Today, I’ll be showing you how to make a batch of crumpets – they’re really easy to make and having all the time in the world, why not knock a batch up?
I was hungry the other day and really wanted crumpets, but it’s not an essential is it? So, I found my old college work books and looked for a recipe. Low and behold, there was a recipe for crumpets! I hadn’t made these since I was in maybe first or second year of college… You’re looking a 6 or 7 years ago (yikes).
Anyway, if you’re not sure what a crumpet is, are you alright? Crumpets (or sometimes known as pikelets. I think this is a regional thing, here in the West Midlands, they are known by both names) are a small yeasted breakfast bread, which is baked on a hot plate (or frying pan). They are instantly recognisable as they have holes all over the top of them, this allows whatever you spread on them to permeate through – salted butter is the way to go with these, it’s a classic.
These are normally pretty readily available in the supermarkets but with the current Covid-19 situation, finding anything is still pretty difficult. That’s why making your own is the best thing to do – plus that way, you know what’s going into your food and it tastes a lot better!
Anyway, let’s get started, shall we?
500g Strong bread flour.
530ml Water, at 37˚c/99˚f.
25g Fresh yeast.
155ml Water, at 37˚c/99˚f.
Before you get into making these crumpets, you’re best to do some prep work. Start by weighing up your ingredients and getting any equipment you may need, such as a whisk and mixing bowl.
To start own the crumpets, grab yourself a large mixing bowl and into it place the flour and salt. Then give them a good mix until they are combined.
Then you can go ahead and add in the yeast, sugar and 530ml of water. Whisk until a smooth batter forms, this isn’t like other breads as it’s a loose consistency but it’s completely normal.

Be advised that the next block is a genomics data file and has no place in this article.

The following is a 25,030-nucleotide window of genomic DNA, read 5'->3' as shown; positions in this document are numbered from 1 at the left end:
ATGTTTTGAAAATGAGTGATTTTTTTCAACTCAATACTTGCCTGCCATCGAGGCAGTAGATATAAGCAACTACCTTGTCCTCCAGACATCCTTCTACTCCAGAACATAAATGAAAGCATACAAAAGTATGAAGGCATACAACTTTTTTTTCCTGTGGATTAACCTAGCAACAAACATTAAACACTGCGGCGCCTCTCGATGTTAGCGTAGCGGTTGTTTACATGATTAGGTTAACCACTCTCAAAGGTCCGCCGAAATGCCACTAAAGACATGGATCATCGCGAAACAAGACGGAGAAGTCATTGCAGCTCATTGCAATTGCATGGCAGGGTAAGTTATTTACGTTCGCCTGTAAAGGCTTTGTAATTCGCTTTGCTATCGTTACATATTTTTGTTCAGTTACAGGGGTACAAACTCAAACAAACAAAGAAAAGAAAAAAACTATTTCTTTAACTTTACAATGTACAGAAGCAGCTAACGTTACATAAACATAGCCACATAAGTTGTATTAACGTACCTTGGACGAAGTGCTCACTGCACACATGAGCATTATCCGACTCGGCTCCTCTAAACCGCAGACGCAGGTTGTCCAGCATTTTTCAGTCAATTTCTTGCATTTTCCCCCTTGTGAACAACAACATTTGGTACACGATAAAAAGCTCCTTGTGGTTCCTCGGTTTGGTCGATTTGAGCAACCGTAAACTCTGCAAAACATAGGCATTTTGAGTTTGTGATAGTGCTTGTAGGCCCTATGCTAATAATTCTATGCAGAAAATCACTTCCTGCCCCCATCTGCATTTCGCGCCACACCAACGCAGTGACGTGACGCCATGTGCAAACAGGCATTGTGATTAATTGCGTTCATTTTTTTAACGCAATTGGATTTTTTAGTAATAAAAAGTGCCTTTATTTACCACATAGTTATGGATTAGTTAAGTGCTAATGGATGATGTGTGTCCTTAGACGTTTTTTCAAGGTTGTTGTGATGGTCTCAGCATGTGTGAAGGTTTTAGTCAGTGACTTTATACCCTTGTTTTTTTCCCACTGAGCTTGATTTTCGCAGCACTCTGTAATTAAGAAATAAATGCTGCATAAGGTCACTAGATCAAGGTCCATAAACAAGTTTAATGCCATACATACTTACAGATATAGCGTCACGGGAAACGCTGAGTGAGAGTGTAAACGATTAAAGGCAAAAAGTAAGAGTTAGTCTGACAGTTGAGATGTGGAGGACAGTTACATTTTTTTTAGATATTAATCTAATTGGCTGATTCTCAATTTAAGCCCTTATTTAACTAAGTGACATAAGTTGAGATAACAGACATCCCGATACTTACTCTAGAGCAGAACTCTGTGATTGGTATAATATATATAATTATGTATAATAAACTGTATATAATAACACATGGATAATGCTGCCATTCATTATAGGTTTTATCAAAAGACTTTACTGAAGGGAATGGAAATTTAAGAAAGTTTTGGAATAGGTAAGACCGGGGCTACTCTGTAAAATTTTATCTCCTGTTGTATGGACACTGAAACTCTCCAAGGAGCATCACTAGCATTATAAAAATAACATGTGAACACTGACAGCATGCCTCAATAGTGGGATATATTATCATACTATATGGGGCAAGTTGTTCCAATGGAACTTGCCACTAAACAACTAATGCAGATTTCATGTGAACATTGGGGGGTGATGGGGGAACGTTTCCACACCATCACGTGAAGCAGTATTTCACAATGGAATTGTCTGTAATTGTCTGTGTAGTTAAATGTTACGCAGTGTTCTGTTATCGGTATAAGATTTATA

Once smooth, you can go ahead and cover the bowl with some clingfilm (or like I have, a plastic food bag because I ran out of clingfilm) and leave somewhere warm to ferment for 40-50 minutes.
You will notice that the mixture will have risen well and look a little messy, that’s perfect. The fermenting time is done.
Go ahead and add in the second weight of water, which is 155ml and whisk until the water has been fully incorporated and the batter is perfectly smooth.
The mixture needs between 5-10 minutes to rest, so just leave uncovered on the side while you prepare the frying pan.
Grab yourself a small/medium frying pan and a 10cm/4 inch egg ring/bottomless cake tin. My egg rings weren’t deep sided enough, so made a slightly bigger crumpet using my 4 inch cake tin.
Lightly grease your frying pan and the ring you’re using and place the ring in the drying pan over a medium heat on the hob..
Once the frying pan is preheated, you can go ahead and pour the batter in, filling the ring about 1/3 of the way full as these do rise a little while baking.
You will think nothing is happening at first but as they start to bake, you’ll notice bubbles start to form all on top of the crumpet, thats perfect. This happens over a few minutes, once they are almost done, you should be able to burst a bubble in the centre and it won’t fill back in, if it does, it needs longe.
Once they have done on the one side, remove the ring and flip onto the other side just to colour and finish them off.
Now that it’s done, transfer onto a cooling rack. Although these can be enjoyed while fresh, I preferred to let mine cool fully and then reheat them in the toaster and slather in butter.
From this amount of batter, you should be able to make around 10 generously size crumpets. These are way better than the ones you can buy from the supermarket – let me tell you.
That’s all for today guys, I hope you enjoyed. If you did, don’t forget to share this recipe with your family and friends and enjoy it. I’ll be back soon with another blog post and YouTube video, so join me then. In the meanwhile, don’t forget to check out my Facebook, Instagram and Twitter. The YouTube video will be linked down below.